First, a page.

Cheltenham Gold Cup runner-up The Giant Bolster is not bluffing

By Cornelius LysaghtBBC horse racing correspondent
The Giant Bolster, ridden by Tom Scudamore

The horse that finished second in last season's Cheltenham Gold Cup is, in contrast, a runaway winner in any racing-themed staging of the TV game-show Call My Bluff.

In fact, we performed our version on BBC Radio 5 live during the build-up to last season's staging of national hunt's principal feature. Subject: The Giant Bolster.

True or bluff, is he/she/it a) a monster wave which surfers fear off Darwin, Australia; b) a bragging, self-made Canadian millionaire; or c) a mythical, people-eating Cornish ogre.

Responses came flooding in, many from Cornwall, where the legendary figure, after which owner Simon Hunt did indeed name his equine pride and joy, is still celebrated to this day.

Hunt, a County Durham-born engineer in the construction industry, based now in Northampton, is a regular holiday-maker at St Agnes, on the north Cornish coast.

He said: "Bolster terrorised the villagers, and they have a Bolster pageant in May and a huge puppet of him, with someone inside, leads up the carnival in August. It's great.

"I thought he'd make a brilliant name for a racehorse, and maybe that's part of why he has legions of supporters. In the Gold Cup, he was a 50-1 outsider, but half of St Agnes was on each-way."

Runners-up spot at Cheltenham, behind Synchronised, but in front of defending champion Long Run, was itself a gigantic performance by the eight-year-old, trained by David 'Bridgy' Bridgwater.

Having been a promising youngster, who finished a close sixth in an outstanding novices' hurdle won by Peddlers Cross, his jumping used to give cause for concern in steeplechases.

However, after work with jumping specialist Yogi Breisner, the horse really started to flex his muscles, hardly putting a foot wrong when successful in a prestigious race at Cheltenham last January.

Subsequently, he ran with credit behind Long Run at Newbury in February, but still some refused to believe his run in the Gold Cup was anything other than a lucky fluke.

"Was it a real surprise to us?" said Hunt. "Well, we knew he had it in it him, specially when I spoke to Bridgy on the phone a week before, and he could hardly get the breath.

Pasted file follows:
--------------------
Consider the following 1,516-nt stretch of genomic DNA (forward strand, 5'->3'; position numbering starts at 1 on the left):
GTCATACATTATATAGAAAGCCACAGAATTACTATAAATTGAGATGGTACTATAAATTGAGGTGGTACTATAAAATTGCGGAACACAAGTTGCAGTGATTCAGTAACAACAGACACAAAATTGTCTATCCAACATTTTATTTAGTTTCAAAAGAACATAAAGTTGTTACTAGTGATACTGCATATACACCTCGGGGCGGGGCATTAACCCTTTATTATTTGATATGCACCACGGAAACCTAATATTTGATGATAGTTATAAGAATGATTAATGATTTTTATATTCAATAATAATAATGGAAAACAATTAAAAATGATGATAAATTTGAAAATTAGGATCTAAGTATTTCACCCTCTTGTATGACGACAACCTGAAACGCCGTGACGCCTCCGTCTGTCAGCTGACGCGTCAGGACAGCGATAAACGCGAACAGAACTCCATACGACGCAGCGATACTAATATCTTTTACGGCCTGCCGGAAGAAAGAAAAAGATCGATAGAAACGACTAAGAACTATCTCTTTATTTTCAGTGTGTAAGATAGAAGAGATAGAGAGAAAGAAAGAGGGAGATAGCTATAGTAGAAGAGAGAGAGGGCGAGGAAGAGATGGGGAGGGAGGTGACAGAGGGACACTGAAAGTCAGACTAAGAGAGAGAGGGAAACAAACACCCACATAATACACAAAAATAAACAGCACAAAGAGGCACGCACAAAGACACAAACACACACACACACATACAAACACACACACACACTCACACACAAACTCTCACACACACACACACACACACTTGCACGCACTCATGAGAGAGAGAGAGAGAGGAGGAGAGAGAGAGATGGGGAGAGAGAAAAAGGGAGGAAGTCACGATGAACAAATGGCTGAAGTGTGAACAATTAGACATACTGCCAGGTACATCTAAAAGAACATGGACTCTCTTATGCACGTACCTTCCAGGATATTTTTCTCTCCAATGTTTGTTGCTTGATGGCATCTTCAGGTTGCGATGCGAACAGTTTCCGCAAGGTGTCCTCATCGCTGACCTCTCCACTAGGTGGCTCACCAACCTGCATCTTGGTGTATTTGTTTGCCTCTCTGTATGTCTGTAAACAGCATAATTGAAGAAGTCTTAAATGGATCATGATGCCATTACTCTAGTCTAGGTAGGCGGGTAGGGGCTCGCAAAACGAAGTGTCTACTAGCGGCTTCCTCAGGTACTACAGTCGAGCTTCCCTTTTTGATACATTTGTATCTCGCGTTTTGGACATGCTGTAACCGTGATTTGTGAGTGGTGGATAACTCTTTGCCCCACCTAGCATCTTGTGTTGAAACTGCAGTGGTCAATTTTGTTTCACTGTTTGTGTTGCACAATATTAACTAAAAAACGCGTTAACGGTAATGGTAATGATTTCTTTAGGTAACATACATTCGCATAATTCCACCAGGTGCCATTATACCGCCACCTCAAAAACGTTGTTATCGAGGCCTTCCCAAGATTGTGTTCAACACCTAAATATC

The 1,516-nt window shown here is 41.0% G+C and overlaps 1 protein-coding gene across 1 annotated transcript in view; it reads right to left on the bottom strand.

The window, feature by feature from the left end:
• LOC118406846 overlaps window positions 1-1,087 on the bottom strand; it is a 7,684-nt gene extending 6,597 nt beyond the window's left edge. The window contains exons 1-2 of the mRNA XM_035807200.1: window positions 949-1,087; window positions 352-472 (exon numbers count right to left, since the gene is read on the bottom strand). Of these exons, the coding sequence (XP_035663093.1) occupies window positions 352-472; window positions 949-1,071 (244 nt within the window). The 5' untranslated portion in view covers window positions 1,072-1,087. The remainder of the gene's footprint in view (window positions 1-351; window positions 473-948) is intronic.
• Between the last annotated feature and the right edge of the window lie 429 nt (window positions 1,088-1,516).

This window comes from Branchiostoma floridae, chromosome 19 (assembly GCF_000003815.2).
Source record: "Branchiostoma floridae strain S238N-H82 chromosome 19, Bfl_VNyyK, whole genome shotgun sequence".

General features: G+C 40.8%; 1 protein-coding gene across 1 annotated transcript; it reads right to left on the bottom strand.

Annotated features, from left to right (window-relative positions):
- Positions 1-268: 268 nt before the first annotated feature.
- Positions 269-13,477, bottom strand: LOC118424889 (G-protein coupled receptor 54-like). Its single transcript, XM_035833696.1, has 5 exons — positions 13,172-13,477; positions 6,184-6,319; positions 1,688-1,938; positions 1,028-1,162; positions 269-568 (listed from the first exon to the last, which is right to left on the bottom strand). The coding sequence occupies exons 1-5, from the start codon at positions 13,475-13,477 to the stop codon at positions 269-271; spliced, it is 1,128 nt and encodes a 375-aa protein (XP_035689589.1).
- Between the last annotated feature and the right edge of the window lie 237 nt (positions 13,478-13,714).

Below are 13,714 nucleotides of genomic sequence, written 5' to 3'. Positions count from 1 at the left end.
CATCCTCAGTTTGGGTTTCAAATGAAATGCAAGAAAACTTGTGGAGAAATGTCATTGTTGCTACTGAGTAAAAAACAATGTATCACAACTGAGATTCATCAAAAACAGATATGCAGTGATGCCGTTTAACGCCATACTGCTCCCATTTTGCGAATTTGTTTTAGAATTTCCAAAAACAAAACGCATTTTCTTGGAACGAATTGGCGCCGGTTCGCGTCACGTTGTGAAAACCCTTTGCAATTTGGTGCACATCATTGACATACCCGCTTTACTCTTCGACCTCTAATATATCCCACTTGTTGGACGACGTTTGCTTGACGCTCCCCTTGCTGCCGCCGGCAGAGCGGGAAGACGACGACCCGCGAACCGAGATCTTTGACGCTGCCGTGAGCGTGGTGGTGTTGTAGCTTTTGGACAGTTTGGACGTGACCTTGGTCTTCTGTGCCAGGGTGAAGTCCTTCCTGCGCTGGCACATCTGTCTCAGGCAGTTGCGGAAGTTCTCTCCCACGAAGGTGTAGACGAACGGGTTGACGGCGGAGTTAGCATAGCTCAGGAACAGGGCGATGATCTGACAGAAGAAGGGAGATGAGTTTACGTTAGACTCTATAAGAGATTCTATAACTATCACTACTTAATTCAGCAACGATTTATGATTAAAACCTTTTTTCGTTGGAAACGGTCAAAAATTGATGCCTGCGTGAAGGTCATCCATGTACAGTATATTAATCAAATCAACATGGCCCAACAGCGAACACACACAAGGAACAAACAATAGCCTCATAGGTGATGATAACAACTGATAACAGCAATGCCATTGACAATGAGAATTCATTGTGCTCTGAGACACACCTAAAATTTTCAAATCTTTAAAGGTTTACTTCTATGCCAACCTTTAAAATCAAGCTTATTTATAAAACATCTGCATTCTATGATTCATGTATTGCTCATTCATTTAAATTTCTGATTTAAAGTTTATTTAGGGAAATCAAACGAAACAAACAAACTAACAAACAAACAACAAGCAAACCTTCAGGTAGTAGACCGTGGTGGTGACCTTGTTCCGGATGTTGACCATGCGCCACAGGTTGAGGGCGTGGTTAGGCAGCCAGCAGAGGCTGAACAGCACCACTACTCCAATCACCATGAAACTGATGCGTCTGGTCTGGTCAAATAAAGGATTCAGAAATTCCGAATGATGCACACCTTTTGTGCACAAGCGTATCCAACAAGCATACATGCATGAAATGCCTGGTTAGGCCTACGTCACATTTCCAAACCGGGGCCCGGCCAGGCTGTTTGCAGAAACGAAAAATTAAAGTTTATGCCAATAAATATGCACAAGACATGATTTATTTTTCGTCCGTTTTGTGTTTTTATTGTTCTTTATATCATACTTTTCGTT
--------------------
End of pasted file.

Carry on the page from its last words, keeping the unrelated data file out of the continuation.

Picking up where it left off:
"The horse had done such a brilliant bit of work [on the gallops] that he said 'I can't see him being out of the first two, and Long Run won't beat us'.

"I don't know: if he never does anything again, it was a great day for him and for us, but I'm sure it wasn't just a flash in the pan."

At Bridgwater's growing 40-horse operation, located in the heart of the Cotswolds, only a few miles from Cheltenham, The Giant Bolster's season has revolved around a return to the Gold Cup.

Third place, behind fellow big race hopefuls Silviniaco Conti and Long Run, at Haydock in November went some way to silencing the 'fluke brigade'.

However, his most recent race, when pulled up in the King George V1 Chase at Kempton - "a bad day at the office," according to Hunt - has to be put down as disappointing.

A bounce-back will be attempted, probably in Saturday's prestigious Betfair Denman Chase at Newbury, in which he was fourth last year, though a race at Warwick is an alternative.

Bridgwater, a successful jump jockey and for a time number one rider to retired 15-time champion trainer Martin Pipe, is also eagerly awaiting news of the weights for the Grand National.

Up and coming steeplechaser Wyck Hill, the winner of his two most recent races, valuable prizes at Wetherby and Ascot, has Aintree on 6 April firmly in his sights.

"The Giant Bolster and Wyck Hill are almost inseparable at the yard," said Hunt. "They are stabled next to each other, just like Kauto Star and Denman were at Paul Nicholls'.

"How good would it be if they could become Bridgy's Kauto and Denman? Fantastic."

Meanwhile, the Hunt family's admiration for the St Agnes area has again been demonstrated in their latest horse, Bawden Rocks, also in training with Bridgwater.

For the purposes of future Call My Bluffs, the four-year-old shares its name with two rocks a mile out to sea, hurled there, as legend has it, by, you guessed it, the Giant Bolster.

News of the Denman Chase, part of 'Super Saturday' at Newbury (Feb 9) at 14:25 GMT on BBC Radio 5 live